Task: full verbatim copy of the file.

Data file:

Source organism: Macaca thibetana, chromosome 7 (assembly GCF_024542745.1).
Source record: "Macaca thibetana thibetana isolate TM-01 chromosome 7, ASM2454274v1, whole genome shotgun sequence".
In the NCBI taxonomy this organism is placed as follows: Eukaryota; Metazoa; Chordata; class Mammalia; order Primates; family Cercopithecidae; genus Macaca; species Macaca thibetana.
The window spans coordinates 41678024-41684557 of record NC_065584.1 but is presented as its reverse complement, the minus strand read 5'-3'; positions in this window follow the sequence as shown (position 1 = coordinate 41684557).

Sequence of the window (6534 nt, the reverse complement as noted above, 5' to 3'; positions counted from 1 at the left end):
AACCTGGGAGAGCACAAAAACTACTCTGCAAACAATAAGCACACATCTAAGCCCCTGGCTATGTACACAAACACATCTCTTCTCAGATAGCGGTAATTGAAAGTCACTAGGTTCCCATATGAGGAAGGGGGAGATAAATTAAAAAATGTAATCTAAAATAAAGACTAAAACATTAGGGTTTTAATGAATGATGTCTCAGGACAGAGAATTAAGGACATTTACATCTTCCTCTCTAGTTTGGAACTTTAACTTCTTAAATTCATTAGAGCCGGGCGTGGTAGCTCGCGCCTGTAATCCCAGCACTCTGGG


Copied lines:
Source organism: Macaca thibetana, chromosome 7 (assembly GCF_024542745.1).
Source record: "Macaca thibetana thibetana isolate TM-01 chromosome 7, ASM2454274v1, whole genome shotgun sequence".
In the NCBI taxonomy this organism is placed as follows: Eukaryota; Metazoa; Chordata; class Mammalia; order Primates; family Cercopithecidae; genus Macaca; species Macaca thibetana.
The window spans coordinates 41678024-41684557 of record NC_065584.1 but is presented as its reverse complement, the minus strand read 5'-3'; positions in this window follow the sequence as shown (position 1 = coordinate 41684557).

Sequence of the window (6534 nt, the reverse complement as noted above, 5' to 3'; positions counted from 1 at the left end):
AACCTGGGAGAGCACAAAAACTACTCTGCAAACAATAAGCACACATCTAAGCCCCTGGCTATGTACACAAACACATCTCTTCTCAGATAGCGGTAATTGAAAGTCACTAGGTTCCCATATGAGGAAGGGGGAGATAAATTAAAAAATGTAATCTAAAATAAAGACTAAAACATTAGGGTTTTAATGAATGATGTCTCAGGACAGAGAATTAAGGACATTTACATCTTCCTCTCTAGTTTGGAACTTTAACTTCTTAAATTCATTAGAGCCGGGCGTGGTAGCTCGCGCCTGTAATCCCAGCACTCTGGG